Ska Pioneer, Justin Hinds, passed away on March 16, 2005, just weeks after being diagnosed with lung cancer. He was 62 years young. The news of his death was a shock to reggae fans and artists worldwide that have long supported him and have been influenced by his music.
Born and raised in Steertown, in the parish of St. Ann, Justin’s musical career took off when he teamed with Dennis Sinclair and Junior Dixon to form Justin Hinds and the Dominoes. He was often quoted as saying his love for Fats Domino, as well as the game of dominoes, influenced the name of his group. In addition to Fats Domino, he was also a fan of American artists such as Professor Longhair, B.B. King and Louis Jordan.
His musical journey began by singing in church as a youth. Later, he linked up with Sinclair and Dixon performing on the cruise ships which docked in Ocho Rios. In the 1960’s Hinds decided to spread his musical wings and he traveled from Ocho Rios to Kingston with plans to record with Coxsone Dodd. While this pairing didn’t materialize, Duke Reid was soon introduced to Justin and immediately signed him to his studio. They recorded the classic tune ‘Carry Go Bring Come’, backed by Skatalites’ Baba Brooks, Tommy McCook, Lester Sterling and Drumbago. “Carry Go Bring Come” was a strong winner at sound system competitions and remained for several weeks on the top of the local radio charts. He continued to work with Reid through the mid 70’s, until the time of Reid’s death. The impressive catalog of work he produced during this time includes up to seventy songs, including such classics as “Once a Man,” “Save A Bread,” “Higher Monkey Climbs,” “Drink Milk” and “Mighty Redeemer.”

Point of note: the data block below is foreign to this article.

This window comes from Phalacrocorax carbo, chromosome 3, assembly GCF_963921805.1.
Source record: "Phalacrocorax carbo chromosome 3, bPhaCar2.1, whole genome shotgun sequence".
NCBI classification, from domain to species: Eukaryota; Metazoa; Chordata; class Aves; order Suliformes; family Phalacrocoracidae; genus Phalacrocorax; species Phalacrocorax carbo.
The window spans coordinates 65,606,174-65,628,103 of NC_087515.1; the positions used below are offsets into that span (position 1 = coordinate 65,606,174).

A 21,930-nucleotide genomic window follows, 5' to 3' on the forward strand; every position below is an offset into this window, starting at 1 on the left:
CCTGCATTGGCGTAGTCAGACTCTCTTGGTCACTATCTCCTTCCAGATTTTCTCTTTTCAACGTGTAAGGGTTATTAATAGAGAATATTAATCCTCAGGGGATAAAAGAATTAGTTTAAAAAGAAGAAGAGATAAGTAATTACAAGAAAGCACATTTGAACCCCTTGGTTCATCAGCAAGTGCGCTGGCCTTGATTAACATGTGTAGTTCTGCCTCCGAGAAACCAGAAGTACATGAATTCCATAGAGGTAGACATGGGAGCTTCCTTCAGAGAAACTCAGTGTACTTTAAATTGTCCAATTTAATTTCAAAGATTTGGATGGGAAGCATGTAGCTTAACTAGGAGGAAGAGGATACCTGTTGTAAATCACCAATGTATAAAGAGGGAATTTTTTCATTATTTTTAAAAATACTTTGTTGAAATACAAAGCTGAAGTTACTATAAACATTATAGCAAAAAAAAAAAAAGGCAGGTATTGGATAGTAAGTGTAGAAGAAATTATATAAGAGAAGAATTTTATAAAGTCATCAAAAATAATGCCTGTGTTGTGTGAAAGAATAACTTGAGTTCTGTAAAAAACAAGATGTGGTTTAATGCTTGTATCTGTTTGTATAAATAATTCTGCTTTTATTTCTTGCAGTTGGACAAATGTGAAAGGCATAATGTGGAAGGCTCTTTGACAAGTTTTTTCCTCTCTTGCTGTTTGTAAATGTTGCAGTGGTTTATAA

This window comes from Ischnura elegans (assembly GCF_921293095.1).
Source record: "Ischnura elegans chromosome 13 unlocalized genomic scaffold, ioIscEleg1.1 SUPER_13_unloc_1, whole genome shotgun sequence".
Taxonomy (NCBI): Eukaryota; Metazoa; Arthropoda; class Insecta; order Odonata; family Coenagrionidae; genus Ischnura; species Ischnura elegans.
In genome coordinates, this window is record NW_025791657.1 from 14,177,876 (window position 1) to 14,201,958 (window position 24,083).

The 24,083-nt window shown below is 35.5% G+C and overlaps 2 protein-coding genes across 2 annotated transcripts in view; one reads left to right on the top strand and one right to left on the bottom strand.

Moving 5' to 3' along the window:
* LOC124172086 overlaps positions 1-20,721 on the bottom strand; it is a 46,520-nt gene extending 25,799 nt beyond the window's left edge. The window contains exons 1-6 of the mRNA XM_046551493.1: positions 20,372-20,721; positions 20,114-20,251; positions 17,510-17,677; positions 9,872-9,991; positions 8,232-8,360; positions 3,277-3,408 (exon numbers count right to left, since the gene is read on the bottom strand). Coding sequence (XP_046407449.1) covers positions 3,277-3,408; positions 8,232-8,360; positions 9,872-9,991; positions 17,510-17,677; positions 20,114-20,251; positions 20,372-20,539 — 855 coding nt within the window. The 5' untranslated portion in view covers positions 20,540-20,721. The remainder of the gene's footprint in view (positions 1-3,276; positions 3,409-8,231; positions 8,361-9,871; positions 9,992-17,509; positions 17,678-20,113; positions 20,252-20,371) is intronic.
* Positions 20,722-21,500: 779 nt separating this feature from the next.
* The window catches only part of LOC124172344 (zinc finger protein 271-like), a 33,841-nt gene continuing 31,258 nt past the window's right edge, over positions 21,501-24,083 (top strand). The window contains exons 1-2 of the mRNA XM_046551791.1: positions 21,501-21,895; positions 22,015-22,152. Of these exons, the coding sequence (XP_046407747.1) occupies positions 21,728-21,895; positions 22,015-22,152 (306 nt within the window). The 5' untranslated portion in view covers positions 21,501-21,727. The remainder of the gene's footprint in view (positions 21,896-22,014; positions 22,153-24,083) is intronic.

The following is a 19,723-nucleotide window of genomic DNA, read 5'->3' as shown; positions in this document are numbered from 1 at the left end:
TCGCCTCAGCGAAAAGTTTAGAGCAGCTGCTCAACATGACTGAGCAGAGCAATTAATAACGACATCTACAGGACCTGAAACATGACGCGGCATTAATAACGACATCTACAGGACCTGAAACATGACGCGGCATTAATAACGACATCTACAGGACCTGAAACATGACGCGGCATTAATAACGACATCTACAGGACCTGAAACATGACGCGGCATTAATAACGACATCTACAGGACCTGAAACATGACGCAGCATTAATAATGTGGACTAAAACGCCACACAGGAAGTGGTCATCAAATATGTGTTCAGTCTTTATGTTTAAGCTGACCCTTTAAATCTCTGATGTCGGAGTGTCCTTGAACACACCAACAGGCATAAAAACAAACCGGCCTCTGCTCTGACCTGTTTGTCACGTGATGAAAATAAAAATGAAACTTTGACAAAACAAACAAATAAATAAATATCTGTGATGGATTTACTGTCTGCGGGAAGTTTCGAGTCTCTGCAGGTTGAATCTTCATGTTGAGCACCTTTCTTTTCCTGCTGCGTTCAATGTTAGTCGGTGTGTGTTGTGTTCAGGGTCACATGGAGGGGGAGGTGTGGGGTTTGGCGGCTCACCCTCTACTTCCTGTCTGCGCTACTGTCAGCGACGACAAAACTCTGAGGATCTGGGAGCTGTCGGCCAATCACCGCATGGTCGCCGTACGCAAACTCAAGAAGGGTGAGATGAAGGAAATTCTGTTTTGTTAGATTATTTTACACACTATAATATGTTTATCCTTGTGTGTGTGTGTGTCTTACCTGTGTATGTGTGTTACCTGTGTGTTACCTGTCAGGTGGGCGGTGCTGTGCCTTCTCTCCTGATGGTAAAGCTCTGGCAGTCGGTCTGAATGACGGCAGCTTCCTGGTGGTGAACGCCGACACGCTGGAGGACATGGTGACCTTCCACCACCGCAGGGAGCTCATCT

The following three decades were also prolific times for Justin. In the mid-70’s, Justin collaborated with producer Jack Ruby and released two well received albums, “Jezebel” and “Justin Time.” The 1980’s brought the release “Travel With Love,” produced by Nighthawk Records and was recorded at the Tuff Gong studio. The unique album “Wingless Angels” was released in 1998. This body of work was the result of collaboration with his long-time friend Keith Richards of the Rolling Stones and records the haunting and deep rhythm of nyabinghi drumming and chanting.
While Justin Hinds has passed on, his influence on reggae will always be kept alive. Today’s artists, and greats such as Bob Marley, were influenced by his pioneering work in ska and rocksteady. If people are remembered by the good they do in their lives, Justin Hinds will live on through all time, bringing love and joy through his music for generations to come.